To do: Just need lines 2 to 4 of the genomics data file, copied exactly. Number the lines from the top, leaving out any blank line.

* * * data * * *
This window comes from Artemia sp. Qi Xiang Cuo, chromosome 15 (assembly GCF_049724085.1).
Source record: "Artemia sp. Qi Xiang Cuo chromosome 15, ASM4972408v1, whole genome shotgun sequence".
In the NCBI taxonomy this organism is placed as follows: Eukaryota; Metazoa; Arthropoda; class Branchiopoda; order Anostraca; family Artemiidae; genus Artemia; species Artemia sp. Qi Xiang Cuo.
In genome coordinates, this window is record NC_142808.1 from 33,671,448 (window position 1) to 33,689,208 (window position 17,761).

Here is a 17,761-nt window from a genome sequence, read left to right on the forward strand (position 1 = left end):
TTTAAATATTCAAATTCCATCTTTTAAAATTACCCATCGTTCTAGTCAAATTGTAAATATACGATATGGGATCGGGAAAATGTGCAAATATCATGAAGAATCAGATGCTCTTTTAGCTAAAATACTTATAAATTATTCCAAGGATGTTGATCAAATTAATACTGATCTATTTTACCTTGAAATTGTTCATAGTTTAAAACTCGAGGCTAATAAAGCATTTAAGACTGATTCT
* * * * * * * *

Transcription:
Source record: "Artemia sp. Qi Xiang Cuo chromosome 15, ASM4972408v1, whole genome shotgun sequence".
In the NCBI taxonomy this organism is placed as follows: Eukaryota; Metazoa; Arthropoda; class Branchiopoda; order Anostraca; family Artemiidae; genus Artemia; species Artemia sp. Qi Xiang Cuo.
In genome coordinates, this window is record NC_142808.1 from 33,671,448 (window position 1) to 33,689,208 (window position 17,761).